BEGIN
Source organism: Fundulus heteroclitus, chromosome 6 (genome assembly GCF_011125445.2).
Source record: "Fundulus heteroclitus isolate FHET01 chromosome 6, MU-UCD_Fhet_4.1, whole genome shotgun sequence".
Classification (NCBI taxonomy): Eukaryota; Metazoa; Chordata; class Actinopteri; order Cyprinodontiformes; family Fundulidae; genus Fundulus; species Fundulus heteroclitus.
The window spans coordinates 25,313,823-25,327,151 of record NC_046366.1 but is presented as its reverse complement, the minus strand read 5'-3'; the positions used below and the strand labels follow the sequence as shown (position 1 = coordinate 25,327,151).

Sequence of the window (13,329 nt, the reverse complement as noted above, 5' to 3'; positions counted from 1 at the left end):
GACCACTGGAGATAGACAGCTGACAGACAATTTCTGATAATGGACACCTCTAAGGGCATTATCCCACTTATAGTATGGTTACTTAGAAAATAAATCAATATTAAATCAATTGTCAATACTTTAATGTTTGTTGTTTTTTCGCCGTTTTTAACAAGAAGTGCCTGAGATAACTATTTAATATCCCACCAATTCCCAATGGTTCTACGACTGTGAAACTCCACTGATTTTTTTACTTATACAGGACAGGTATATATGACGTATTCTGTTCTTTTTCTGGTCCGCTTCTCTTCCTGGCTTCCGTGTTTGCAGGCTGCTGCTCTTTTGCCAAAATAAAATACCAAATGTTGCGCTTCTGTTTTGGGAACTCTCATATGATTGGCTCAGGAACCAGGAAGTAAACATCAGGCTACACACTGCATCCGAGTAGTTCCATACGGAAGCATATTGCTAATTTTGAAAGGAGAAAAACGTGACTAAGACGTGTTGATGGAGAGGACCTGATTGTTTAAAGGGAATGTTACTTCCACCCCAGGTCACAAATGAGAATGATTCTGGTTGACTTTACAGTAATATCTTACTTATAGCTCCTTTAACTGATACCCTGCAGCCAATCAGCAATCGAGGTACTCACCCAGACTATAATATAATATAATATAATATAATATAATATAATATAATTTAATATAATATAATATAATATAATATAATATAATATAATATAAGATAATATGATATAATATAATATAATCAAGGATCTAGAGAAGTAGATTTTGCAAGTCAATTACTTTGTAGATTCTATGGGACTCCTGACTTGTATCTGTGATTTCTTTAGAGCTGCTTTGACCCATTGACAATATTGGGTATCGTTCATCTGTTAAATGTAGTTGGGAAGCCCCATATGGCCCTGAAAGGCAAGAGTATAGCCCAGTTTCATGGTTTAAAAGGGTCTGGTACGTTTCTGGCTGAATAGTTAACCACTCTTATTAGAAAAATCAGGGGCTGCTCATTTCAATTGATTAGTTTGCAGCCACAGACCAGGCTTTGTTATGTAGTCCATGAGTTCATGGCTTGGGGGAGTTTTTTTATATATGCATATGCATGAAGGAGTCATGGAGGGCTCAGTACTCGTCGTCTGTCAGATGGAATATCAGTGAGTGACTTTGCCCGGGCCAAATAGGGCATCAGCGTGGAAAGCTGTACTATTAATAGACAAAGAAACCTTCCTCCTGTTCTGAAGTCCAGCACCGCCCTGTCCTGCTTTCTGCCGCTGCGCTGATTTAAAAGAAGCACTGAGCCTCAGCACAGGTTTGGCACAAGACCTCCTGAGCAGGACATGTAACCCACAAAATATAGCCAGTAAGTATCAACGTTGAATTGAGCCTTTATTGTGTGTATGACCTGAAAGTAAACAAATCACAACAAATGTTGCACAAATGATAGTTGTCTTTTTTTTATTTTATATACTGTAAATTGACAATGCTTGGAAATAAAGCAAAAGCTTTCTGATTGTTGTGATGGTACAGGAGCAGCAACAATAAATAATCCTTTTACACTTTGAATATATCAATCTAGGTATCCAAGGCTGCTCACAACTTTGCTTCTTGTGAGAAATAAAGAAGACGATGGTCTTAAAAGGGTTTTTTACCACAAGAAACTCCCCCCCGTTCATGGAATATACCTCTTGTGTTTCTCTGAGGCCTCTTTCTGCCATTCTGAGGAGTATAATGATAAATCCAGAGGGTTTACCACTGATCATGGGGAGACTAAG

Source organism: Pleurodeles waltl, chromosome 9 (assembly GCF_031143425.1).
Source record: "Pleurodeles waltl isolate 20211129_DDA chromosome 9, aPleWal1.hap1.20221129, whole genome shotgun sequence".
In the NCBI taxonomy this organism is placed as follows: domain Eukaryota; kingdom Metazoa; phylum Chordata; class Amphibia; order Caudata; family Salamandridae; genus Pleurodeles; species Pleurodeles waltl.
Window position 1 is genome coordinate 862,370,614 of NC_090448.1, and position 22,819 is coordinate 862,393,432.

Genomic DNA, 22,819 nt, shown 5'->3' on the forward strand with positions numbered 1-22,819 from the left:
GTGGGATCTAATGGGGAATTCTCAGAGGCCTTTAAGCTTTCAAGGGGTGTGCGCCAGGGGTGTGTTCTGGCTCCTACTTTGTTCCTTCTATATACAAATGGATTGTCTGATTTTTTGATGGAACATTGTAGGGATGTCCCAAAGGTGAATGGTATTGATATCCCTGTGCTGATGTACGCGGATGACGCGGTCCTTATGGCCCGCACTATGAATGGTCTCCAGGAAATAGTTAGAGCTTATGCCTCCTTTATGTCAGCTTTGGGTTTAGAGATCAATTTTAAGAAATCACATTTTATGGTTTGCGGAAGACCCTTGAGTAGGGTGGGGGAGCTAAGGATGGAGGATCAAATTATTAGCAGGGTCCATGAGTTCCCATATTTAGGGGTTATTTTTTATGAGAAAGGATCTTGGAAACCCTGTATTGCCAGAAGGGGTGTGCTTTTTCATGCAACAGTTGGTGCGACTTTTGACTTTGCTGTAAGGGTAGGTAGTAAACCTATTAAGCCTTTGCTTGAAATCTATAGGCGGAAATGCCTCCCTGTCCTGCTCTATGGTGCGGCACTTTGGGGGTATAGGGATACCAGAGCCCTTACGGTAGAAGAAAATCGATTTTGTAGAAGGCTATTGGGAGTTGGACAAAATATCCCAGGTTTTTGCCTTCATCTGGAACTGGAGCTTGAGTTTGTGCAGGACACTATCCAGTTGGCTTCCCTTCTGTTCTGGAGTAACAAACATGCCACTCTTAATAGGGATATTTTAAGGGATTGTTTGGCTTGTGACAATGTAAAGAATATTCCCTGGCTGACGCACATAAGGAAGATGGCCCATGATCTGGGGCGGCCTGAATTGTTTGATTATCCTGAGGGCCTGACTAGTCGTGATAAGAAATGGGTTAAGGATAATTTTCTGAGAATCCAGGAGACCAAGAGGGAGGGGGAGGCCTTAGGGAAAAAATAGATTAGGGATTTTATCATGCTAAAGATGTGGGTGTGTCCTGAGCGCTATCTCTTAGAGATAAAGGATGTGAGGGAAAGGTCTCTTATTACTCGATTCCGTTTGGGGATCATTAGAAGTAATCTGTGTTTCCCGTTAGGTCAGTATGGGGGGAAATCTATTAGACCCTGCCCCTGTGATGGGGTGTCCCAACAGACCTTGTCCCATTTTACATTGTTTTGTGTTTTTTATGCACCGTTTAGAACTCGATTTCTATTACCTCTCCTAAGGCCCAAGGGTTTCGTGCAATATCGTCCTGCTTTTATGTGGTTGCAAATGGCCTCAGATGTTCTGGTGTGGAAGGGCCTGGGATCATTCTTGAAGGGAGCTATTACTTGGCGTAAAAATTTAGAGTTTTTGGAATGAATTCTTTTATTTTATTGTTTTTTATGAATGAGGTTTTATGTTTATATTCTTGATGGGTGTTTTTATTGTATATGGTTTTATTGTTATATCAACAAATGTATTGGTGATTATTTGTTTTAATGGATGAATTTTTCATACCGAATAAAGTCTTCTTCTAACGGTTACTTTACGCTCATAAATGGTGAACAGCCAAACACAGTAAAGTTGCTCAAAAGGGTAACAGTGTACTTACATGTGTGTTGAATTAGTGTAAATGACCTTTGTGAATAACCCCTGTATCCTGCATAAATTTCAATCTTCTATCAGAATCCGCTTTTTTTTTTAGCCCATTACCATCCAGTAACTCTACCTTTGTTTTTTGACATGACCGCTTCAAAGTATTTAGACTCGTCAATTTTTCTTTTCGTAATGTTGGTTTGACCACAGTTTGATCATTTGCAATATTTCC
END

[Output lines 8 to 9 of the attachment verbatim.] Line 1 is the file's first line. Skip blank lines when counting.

Source record: "Pleurodeles waltl isolate 20211129_DDA chromosome 9, aPleWal1.hap1.20221129, whole genome shotgun sequence".
In the NCBI taxonomy this organism is placed as follows: domain Eukaryota; kingdom Metazoa; phylum Chordata; class Amphibia; order Caudata; family Salamandridae; genus Pleurodeles; species Pleurodeles waltl.